for National Geographic News
Migrating northern elephant seals slowly drift downward to rest in the ocean depths, according to a new study of the animals' dive patterns.
Moving from their breeding colonies in California to their wintering areas in the mid-Pacific and around Alaska, the seals spend two to eight months at sea without a single pit stop.
There's no land to climb on along the roughly 2,000- to 3,000-mile (3,200- to 4,800-kilometer) voyage, and the seabed is often miles below the surface.
The marine mammals' grueling trek had many researchers wondering: When and how do elephant seals sleep?
It's long been known that, during the seals' epic migrations, the animals engage in repetitive dives down to depths of 984 feet (300 meters) or more.
Now a study of young elephant seals has revealed that during some of these dives, elephant seals roll on their backs and allow themselves to sink.
The seals wobble as they drift down, and most of the time their bodies follow circular paths toward the bottom of the sea, said study co-author Russel Andrews, of the University of Alaska, Fairbanks.
"[They] resemble a leaf that has dropped from a tree branch and is falling toward the ground, fluttering from side to side," he said.
These slow periods of aimless drifting suggest to the researchers that the seals are resting—and maybe even catching a few Zs.
Deep Sleeping Seals?
Other marine mammals, such as whales and dolphins, are thought to sleep on the move by shutting down half of their brains at a time.
Those animals float along the surface, remaining alert to predators while giving part of their brains a rest.
But elephant seals rarely spend more than a few minutes on the surface during their migrations, and seals have never shown the same one-sided brain activity that dolphins and whales do during lab studies.
"Elephant seals apparently can't rest and remain vigilant at the same time, so we figured they were using an alternative solution," Andrews said.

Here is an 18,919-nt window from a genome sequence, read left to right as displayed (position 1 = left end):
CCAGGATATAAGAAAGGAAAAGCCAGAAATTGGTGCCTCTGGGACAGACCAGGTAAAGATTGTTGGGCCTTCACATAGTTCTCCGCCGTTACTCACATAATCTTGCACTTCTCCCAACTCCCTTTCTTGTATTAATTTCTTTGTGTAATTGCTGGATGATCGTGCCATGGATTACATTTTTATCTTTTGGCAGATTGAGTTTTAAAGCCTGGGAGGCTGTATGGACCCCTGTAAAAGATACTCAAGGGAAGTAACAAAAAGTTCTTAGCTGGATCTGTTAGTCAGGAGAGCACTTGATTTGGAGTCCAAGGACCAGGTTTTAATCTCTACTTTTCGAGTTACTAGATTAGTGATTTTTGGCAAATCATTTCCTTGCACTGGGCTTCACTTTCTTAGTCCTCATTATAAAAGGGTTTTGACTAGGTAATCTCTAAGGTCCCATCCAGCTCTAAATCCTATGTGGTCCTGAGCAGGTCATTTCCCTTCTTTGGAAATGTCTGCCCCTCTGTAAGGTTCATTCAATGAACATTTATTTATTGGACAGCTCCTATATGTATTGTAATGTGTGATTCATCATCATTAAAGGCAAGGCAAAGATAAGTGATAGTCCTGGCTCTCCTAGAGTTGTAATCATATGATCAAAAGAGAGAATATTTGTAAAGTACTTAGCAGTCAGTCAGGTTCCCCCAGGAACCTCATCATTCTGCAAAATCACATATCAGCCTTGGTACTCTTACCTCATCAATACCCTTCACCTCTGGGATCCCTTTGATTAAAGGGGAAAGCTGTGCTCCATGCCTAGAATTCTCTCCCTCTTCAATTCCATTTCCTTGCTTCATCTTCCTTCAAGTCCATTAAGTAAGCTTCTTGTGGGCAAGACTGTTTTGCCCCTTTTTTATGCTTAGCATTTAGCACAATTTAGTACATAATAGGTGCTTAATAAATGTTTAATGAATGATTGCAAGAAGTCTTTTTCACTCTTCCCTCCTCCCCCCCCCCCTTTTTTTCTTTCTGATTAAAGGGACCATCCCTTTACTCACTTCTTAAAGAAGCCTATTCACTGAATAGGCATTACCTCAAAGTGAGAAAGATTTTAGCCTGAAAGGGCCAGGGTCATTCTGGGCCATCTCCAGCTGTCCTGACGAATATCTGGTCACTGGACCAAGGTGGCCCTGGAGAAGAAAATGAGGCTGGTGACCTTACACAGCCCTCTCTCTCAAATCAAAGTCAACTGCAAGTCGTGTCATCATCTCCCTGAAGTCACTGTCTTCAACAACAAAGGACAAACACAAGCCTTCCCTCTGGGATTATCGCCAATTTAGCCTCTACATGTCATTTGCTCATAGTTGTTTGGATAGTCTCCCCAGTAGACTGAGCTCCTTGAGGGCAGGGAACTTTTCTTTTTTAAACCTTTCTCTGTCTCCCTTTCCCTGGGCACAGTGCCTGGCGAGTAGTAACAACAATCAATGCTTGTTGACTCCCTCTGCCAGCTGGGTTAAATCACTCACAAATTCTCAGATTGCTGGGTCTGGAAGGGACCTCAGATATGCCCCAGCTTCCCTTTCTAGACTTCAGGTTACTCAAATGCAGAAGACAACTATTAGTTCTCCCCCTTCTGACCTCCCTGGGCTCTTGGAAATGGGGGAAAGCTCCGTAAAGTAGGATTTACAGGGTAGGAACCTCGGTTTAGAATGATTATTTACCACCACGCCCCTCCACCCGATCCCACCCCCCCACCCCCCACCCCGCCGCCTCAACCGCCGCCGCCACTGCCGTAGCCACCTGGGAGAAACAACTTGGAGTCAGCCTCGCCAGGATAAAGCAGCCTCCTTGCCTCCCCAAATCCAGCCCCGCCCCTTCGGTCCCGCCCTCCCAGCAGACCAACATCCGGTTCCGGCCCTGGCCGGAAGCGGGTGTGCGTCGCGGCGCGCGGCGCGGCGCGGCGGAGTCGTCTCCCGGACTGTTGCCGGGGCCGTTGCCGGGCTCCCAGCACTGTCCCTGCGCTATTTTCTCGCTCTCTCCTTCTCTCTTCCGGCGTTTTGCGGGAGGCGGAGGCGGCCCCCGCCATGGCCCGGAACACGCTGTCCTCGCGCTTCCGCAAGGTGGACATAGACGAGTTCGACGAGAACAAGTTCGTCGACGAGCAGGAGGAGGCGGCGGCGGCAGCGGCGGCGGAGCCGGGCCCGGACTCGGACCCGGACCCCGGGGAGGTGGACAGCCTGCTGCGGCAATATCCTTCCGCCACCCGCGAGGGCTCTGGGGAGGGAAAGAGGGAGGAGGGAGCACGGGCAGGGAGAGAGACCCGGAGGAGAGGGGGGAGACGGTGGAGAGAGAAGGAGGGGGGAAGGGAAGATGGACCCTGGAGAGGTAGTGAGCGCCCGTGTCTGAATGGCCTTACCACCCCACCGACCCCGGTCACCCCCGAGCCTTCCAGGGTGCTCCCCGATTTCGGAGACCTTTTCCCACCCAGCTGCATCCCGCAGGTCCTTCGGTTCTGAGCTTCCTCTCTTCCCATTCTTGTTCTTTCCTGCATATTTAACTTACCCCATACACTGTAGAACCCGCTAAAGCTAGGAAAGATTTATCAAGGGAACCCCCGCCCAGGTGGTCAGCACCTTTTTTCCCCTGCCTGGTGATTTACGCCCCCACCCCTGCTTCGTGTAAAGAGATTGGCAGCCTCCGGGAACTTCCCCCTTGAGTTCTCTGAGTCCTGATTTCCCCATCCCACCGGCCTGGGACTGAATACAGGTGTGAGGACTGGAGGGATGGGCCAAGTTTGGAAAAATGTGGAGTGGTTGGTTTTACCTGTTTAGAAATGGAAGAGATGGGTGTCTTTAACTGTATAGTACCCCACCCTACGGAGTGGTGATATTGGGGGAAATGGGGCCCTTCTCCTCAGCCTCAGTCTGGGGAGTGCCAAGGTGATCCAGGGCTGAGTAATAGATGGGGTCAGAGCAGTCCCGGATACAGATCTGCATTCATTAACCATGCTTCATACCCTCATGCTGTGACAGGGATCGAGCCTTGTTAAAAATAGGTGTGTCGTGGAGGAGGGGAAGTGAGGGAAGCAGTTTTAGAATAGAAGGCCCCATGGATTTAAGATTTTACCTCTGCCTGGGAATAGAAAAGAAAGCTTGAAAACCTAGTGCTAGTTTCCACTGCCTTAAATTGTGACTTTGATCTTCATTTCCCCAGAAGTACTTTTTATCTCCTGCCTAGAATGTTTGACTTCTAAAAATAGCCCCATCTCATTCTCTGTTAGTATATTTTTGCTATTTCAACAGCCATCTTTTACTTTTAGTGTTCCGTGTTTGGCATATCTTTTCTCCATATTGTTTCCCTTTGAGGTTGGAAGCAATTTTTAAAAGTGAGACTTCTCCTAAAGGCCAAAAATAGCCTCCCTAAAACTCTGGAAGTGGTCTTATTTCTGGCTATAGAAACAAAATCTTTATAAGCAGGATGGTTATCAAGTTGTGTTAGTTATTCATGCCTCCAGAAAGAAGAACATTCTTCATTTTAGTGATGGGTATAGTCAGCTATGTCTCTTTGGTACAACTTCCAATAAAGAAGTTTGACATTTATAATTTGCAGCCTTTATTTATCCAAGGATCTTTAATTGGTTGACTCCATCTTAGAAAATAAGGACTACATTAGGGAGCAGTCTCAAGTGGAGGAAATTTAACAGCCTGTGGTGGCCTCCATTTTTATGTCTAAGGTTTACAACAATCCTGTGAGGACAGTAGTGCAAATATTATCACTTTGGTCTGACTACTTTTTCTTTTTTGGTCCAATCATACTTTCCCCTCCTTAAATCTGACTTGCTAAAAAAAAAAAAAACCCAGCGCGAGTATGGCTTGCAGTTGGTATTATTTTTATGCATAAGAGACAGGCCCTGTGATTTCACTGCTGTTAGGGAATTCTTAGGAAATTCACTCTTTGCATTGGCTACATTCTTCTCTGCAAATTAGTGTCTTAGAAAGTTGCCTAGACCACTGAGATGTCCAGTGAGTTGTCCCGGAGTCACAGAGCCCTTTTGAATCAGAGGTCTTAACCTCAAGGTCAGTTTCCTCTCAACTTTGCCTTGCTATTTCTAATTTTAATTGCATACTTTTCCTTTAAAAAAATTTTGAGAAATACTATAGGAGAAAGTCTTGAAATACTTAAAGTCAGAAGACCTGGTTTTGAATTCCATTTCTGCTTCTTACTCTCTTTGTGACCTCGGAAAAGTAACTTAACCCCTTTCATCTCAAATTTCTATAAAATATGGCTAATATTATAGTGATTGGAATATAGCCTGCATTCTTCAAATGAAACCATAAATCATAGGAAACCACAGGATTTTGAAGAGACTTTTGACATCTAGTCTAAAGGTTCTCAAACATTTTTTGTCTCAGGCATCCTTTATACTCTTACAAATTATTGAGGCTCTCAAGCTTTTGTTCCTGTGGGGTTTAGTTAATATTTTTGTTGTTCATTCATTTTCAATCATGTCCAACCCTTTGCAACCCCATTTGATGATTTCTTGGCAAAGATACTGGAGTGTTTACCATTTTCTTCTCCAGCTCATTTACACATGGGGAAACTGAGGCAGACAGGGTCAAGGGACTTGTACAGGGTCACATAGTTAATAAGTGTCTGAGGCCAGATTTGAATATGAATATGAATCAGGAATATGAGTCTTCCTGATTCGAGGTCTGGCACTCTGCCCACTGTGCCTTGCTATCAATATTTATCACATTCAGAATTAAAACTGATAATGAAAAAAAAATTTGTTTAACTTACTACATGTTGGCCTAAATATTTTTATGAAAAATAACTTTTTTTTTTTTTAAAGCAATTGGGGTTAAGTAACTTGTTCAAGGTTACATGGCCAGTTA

To investigate, a team led by Yoko Mitani, of the National Institute of Polar Research in Tokyo, fitted six juvenile elephant seals from California's Año Nuevo State Reserve with data loggers. (See a picture of an elephant seal getting fitted with a satellite tag.)
The tags had been designed to record the seals' speeds, depths, temperatures, three-dimensional movements, and locations.
The seals were then released about 21 to 43 miles (35 to 70 kilometers) away and tracked as they made their way back to the Año Nuevo reserve, a trip that took the seals one to five days to complete.
"Fortunately for us, as the seals swam back to the rookery, they performed the same kind of repetitive, deep-diving behavior that they do on their migrations across the Pacific," Andrews said.
And during some of those dives, the tags revealed, the seals fluttered like leaves toward the ocean floor. Mitani's team thinks this method of sinking allows the seals to rest without falling too far too fast.
Sleeping at depth, Mitani added, could be a defense mechanism—the technique would allow the seals to rest in a part of the water column where fewer predators reside.
Findings published online October 28 in the journal Biology Letters.
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